A mandatory symbiotic relationship

In common with all orchid species in Europe, Lady’s-slipper Orchid has a special relationship with mycorrhizal fungi which is a mandatory requirement for the growth of young shoots. Mycorrhizal fungi populates the immediate area next to the plant’s roots and form very thin filaments, adding to the length and efficiency of a plant’s roots, an essential growth development factor in the success of re-introducing Lady’s-Slipper Orchid back into the wild. In fact all orchids are mycoheterotrophic at some stage during their lifetime and . Orchid mycorrhiza are critically important during orchid germination, a Lady’s-slipper Orchid may produce in excess of 200,000 plus dust like seeds which have virtually no energy reserves and get carbon from the fungal symbiont.

Silverdale Lady’s-Slipper Orchid is believed to be Austrian origin.

The Re-introduction Programme

There are many sites throughout Northern England where Lady’s-Slipper Orchids are growing healthily in the wild, and the final proof of the success for the programme will be the natural propagation of orchid plants.

Conservation and the public

In years gone by, rare plants were made unavailable for the public to peruse, the shift in emphasis is now to allow such rarities to be photographed and enjoyed by supervised visits to such highly protected sites. No longer do we want to hear about rare plants being stolen to order or damaged maliciously, it is encouraged that a photograph of the blooms will discourage those with other agendas from such outrageous behaviour.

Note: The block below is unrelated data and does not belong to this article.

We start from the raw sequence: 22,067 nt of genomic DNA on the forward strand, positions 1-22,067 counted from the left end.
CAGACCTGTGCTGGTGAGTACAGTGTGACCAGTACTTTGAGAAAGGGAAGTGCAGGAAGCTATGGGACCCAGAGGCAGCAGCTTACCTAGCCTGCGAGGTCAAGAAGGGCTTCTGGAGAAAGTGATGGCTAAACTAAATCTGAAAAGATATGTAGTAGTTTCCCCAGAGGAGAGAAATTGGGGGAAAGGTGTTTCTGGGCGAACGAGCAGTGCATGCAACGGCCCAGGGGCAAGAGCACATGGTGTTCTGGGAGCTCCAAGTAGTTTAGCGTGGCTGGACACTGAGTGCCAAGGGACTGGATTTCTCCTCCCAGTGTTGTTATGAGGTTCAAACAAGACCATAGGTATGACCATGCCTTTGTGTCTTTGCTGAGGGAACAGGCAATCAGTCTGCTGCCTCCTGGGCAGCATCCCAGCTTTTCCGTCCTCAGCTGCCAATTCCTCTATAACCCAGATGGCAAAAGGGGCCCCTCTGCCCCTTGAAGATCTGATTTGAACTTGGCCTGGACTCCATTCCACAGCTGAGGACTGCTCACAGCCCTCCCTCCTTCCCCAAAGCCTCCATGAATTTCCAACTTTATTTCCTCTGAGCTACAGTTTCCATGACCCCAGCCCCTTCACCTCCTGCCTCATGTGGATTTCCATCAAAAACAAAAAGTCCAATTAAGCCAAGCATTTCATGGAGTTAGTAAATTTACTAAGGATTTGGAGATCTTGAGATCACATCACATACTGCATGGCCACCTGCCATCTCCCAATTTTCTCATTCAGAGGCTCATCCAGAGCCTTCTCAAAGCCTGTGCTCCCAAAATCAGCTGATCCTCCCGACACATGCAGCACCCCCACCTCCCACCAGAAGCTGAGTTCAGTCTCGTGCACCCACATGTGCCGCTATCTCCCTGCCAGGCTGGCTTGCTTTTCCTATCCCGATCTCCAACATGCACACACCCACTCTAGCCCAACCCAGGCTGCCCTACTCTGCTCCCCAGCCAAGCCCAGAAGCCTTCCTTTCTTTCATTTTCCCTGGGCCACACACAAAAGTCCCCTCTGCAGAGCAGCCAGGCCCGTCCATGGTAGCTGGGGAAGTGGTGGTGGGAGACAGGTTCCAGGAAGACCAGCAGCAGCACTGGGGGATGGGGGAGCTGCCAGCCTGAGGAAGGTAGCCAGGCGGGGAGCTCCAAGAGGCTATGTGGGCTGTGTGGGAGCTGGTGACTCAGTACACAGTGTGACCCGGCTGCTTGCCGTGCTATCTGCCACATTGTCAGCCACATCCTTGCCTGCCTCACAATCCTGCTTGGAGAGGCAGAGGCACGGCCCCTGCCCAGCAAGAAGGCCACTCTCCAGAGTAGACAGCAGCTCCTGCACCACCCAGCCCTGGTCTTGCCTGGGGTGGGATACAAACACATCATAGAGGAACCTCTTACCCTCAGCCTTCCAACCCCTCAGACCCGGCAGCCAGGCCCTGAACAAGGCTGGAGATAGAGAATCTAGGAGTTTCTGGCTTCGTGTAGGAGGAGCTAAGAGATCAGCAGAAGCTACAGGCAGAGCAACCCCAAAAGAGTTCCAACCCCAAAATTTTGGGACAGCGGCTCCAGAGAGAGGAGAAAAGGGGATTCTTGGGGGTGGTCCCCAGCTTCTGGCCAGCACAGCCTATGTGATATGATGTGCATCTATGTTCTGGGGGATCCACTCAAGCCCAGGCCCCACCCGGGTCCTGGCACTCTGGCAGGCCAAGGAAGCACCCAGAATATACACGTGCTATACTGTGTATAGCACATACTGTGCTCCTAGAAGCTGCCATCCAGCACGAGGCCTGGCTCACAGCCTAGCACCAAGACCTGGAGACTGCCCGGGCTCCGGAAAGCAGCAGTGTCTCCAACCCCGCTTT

The little shoe of Venus

Britain’s rarest wildflower ?

With no similar native species, the Lady’s-Slipper Orchid – Cypripedium calceolus (meaning: the little shoe of Venus) is arguably our most impressive wildflower and an extremely rare species, with only one native specimen known to grow in a limestone dale in Yorkshire. Often described as being Britain’s rarest wildflower though this statement is incorrect. In fact it is not even our rarest orchid that honour belongs to the Ghost Orchid – Epigogium aphyllum, last observed in 1986 a single specimen, thought be extinct until a single specimen was seen in 2009.